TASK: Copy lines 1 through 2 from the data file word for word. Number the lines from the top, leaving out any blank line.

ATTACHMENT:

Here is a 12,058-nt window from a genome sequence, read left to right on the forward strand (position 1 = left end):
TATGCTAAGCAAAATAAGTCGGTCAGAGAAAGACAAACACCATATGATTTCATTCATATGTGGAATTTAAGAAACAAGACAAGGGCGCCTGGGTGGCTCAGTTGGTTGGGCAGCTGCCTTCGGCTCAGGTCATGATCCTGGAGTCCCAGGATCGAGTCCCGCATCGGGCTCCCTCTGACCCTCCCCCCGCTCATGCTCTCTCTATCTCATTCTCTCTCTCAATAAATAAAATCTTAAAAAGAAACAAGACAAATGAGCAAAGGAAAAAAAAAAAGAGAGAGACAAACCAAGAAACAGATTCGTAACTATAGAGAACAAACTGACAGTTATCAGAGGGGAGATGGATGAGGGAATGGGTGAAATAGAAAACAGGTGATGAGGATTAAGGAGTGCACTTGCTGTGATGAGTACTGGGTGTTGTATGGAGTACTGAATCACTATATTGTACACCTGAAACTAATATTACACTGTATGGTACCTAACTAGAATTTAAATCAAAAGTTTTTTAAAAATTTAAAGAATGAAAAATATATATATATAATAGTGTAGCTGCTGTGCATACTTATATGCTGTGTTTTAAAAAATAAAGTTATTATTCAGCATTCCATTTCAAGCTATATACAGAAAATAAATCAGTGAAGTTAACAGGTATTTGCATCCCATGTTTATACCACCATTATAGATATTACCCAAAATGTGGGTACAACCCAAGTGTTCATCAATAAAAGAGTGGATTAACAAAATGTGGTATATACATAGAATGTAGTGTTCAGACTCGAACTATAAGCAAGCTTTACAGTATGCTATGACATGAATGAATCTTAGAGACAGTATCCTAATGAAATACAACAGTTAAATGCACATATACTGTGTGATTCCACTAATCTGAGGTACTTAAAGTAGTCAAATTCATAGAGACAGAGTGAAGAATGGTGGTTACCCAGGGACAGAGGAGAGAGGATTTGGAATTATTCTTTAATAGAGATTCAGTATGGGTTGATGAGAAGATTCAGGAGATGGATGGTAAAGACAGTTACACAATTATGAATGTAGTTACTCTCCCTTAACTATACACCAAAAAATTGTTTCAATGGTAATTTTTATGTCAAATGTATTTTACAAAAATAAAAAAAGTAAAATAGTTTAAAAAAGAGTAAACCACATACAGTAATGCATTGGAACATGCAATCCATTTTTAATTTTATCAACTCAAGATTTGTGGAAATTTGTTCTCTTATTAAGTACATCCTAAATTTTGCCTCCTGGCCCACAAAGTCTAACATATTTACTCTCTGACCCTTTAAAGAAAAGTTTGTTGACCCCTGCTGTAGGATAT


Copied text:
Here is a 12,058-nt window from a genome sequence, read left to right on the forward strand (position 1 = left end):
TATGCTAAGCAAAATAAGTCGGTCAGAGAAAGACAAACACCATATGATTTCATTCATATGTGGAATTTAAGAAACAAGACAAGGGCGCCTGGGTGGCTCAGTTGGTTGGGCAGCTGCCTTCGGCTCAGGTCATGATCCTGGAGTCCCAGGATCGAGTCCCGCATCGGGCTCCCTCTGACCCTCCCCCCGCTCATGCTCTCTCTATCTCATTCTCTCTCTCAATAAATAAAATCTTAAAAAGAAACAAGACAAATGAGCAAAGGAAAAAAAAAAAGAGAGAGACAAACCAAGAAACAGATTCGTAACTATAGAGAACAAACTGACAGTTATCAGAGGGGAGATGGATGAGGGAATGGGTGAAATAGAAAACAGGTGATGAGGATTAAGGAGTGCACTTGCTGTGATGAGTACTGGGTGTTGTATGGAGTACTGAATCACTATATTGTACACCTGAAACTAATATTACACTGTATGGTACCTAACTAGAATTTAAATCAAAAGTTTTTTAAAAATTTAAAGAATGAAAAATATATATATATAATAGTGTAGCTGCTGTGCATACTTATATGCTGTGTTTTAAAAAATAAAGTTATTATTCAGCATTCCATTTCAAGCTATATACAGAAAATAAATCAGTGAAGTTAACAGGTATTTGCATCCCATGTTTATACCACCATTATAGATATTACCCAAAATGTGGGTACAACCCAAGTGTTCATCAATAAAAGAGTGGATTAACAAAATGTGGTATATACATAGAATGTAGTGTTCAGACTCGAACTATAAGCAAGCTTTACAGTATGCTATGACATGAATGAATCTTAGAGACAGTATCCTAATGAAATACAACAGTTAAATGCACATATACTGTGTGATTCCACTAATCTGAGGTACTTAAAGTAGTCAAATTCATAGAGACAGAGTGAAGAATGGTGGTTACCCAGGGACAGAGGAGAGAGGATTTGGAATTATTCTTTAATAGAGATTCAGTATGGGTTGATGAGAAGATTCAGGAGATGGATGGTAAAGACAGTTACACAATTATGAATGTAGTTACTCTCCCTTAACTATACACCAAAAAATTGTTTCAATGGTAATTTTTATGTCAAATGTATTTTACAAAAATAAAAAAAGTAAAATAGTTTAAAAAAGAGTAAACCACATACAGTAATGCATTGGAACATGCAATCCATTTTTAATTTTATCAACTCAAGATTTGTGGAAATTTGTTCTCTTATTAAGTACATCCTAAATTTTGCCTCCTGGCCCACAAAGTCTAACATATTTACTCTCTGACCCTTTAAAGAAAAGTTTGTTGACCCCTGCTGTAGGATAT